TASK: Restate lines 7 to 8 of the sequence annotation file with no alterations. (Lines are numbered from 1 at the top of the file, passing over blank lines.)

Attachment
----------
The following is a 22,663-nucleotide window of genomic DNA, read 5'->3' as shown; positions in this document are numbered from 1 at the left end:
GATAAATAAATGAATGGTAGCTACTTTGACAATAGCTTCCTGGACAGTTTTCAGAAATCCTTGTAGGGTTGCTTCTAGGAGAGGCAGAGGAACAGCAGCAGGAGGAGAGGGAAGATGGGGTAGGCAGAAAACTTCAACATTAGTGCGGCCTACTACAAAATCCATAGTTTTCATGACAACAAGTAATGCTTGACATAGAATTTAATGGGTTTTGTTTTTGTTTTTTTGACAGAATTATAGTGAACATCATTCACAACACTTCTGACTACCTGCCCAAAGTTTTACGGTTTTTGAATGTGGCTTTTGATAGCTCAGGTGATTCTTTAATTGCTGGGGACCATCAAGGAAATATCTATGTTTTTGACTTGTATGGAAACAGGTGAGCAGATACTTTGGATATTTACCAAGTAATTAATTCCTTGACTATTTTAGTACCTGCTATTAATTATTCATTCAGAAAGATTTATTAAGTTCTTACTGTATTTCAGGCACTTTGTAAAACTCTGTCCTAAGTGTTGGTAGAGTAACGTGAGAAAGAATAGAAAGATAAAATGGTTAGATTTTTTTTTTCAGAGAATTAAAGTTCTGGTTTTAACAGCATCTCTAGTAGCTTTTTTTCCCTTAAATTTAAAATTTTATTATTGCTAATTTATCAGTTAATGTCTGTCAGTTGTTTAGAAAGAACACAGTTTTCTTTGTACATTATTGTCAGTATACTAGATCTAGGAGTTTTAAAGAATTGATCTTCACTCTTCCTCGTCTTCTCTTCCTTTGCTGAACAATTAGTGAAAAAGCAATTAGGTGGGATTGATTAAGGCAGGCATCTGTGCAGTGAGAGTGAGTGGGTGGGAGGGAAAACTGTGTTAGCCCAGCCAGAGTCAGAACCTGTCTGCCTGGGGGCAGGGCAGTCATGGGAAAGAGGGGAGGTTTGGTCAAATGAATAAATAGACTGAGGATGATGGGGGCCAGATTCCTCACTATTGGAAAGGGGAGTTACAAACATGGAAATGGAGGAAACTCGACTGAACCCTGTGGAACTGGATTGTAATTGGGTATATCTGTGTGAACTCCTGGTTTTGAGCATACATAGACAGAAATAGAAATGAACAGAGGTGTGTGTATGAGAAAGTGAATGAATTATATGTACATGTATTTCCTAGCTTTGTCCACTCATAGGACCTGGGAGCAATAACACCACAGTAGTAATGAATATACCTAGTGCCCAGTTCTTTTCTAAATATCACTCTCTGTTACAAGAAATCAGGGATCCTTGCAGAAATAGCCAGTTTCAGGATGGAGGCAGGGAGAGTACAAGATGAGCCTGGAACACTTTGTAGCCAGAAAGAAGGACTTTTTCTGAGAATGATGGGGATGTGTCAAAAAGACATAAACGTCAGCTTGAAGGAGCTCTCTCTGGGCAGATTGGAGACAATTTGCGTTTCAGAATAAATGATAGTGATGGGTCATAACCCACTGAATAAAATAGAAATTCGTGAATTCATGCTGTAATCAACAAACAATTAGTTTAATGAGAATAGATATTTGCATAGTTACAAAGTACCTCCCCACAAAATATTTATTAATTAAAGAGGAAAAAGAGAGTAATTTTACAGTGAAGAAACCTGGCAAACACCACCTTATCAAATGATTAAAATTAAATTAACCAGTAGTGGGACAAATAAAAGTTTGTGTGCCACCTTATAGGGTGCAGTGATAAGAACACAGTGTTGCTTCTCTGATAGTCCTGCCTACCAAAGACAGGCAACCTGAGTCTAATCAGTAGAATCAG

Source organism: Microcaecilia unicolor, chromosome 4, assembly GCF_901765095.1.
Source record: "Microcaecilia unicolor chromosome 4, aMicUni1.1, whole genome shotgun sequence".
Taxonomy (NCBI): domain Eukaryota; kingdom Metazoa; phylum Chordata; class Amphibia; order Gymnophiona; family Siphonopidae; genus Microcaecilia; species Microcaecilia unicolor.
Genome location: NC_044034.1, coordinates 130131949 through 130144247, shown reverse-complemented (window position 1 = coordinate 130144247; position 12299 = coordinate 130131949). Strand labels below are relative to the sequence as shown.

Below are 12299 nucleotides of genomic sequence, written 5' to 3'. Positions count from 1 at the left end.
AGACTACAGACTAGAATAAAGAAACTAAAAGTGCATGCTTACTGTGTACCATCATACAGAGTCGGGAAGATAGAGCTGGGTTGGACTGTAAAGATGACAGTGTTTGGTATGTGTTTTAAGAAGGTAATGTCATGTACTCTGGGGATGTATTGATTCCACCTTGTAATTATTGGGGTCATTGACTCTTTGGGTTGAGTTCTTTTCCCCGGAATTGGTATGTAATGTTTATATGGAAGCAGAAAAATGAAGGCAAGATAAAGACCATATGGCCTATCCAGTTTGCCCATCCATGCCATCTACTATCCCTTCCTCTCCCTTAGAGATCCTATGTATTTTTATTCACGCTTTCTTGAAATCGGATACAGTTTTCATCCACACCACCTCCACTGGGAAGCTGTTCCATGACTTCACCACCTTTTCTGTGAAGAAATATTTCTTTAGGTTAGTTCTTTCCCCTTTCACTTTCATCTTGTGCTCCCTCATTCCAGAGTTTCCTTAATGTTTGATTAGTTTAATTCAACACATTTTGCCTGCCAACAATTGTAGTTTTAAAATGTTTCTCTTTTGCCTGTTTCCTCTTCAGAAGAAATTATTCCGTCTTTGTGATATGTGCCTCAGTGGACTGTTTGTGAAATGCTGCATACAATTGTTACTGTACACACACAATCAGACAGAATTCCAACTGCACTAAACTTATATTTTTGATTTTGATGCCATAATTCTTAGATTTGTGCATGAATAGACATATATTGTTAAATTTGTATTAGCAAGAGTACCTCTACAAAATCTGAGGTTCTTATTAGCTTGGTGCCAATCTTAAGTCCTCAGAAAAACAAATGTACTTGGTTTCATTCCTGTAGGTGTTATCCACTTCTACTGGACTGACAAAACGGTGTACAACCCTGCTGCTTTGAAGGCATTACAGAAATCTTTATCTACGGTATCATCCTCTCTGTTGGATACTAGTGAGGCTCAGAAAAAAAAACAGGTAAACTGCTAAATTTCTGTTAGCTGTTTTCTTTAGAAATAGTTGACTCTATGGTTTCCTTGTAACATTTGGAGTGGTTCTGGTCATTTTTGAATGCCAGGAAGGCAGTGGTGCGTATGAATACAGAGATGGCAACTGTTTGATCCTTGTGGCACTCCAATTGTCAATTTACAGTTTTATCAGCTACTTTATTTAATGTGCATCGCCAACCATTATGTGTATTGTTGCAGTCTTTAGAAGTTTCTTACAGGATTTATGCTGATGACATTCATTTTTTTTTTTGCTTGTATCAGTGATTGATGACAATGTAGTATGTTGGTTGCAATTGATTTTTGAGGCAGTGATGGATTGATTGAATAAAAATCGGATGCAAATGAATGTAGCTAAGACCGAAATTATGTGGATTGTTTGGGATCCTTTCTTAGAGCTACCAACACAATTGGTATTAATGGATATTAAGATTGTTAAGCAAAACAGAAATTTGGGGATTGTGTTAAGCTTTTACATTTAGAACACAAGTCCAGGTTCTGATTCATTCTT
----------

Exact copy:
Below are 12299 nucleotides of genomic sequence, written 5' to 3'. Positions count from 1 at the left end.
AGACTACAGACTAGAATAAAGAAACTAAAAGTGCATGCTTACTGTGTACCATCATACAGAGTCGGGAAGATAGAGCTGGGTTGGACTGTAAAGATGACAGTGTTTGGTATGTGTTTTAAGAAGGTAATGTCATGTACTCTGGGGATGTATTGATTCCACCTTGTAATTATTGGGGTCATTGACTCTTTGGGTTGAGTTCTTTTCCCCGGAATTGGTATGTAATGTTTATATGGAAGCAGAAAAATGAAGGCAAGATAAAGACCATATGGCCTATCCAGTTTGCCCATCCATGCCATCTACTATCCCTTCCTCTCCCTTAGAGATCCTATGTATTTTTATTCACGCTTTCTTGAAATCGGATACAGTTTTCATCCACACCACCTCCACTGGGAAGCTGTTCCATGACTTCACCACCTTTTCTGTGAAGAAATATTTCTTTAGGTTAGTTCTTTCCCCTTTCACTTTCATCTTGTGCTCCCTCATTCCAGAGTTTCCTTAATGTTTGATTAGTTTAATTCAACACATTTTGCCTGCCAACAATTGTAGTTTTAAAATGTTTCTCTTTTGCCTGTTTCCTCTTCAGAAGAAATTATTCCGTCTTTGTGATATGTGCCTCAGTGGACTGTTTGTGAAATGCTGCATACAATTGTTACTGTACACACACAATCAGACAGAATTCCAACTGCACTAAACTTATATTTTTGATTTTGATGCCATAATTCTTAGATTTGTGCATGAATAGACATATATTGTTAAATTTGTATTAGCAAGAGTACCTCTACAAAATCTGAGGTTCTTATTAGCTTGGTGCCAATCTTAAGTCCTCAGAAAAACAAATGTACTTGGTTTCATTCCTGTAGGTGTTATCCACTTCTACTGGACTGACAAAACGGTGTACAACCCTGCTGCTTTGAAGGCATTACAGAAATCTTTATCTACGGTATCATCCTCTCTGTTGGATACTAGTGAGGCTCAGAAAAAAAAACAGGTAAACTGCTAAATTTCTGTTAGCTGTTTTCTTTAGAAATAGTTGACTCTATGGTTTCCTTGTAACATTTGGAGTGGTTCTGGTCATTTTTGAATGCCAGGAAGGCAGTGGTGCGTATGAATACAGAGATGGCAACTGTTTGATCCTTGTGGCACTCCAATTGTCAATTTACAGTTTTATCAGCTACTTTATTTAATGTGCATCGCCAACCATTATGTGTATTGTTGCAGTCTTTAGAAGTTTCTTACAGGATTTATGCTGATGACATTCATTTTTTTTTTTGCTTGTATCAGTGATTGATGACAATGTAGTATGTTGGTTGCAATTGATTTTTGAGGCAGTGATGGATTGATTGAATAAAAATCGGATGCAAATGAATGTAGCTAAGACCGAAATTATGTGGATTGTTTGGGATCCTTTCTTAGAGCTACCAACACAATTGGTATTAATGGATATTAAGATTGTTAAGCAAAACAGAAATTTGGGGATTGTGTTAAGCTTTTACATTTAGAACACAAGTCCAGGTTCTGATTCATTCTT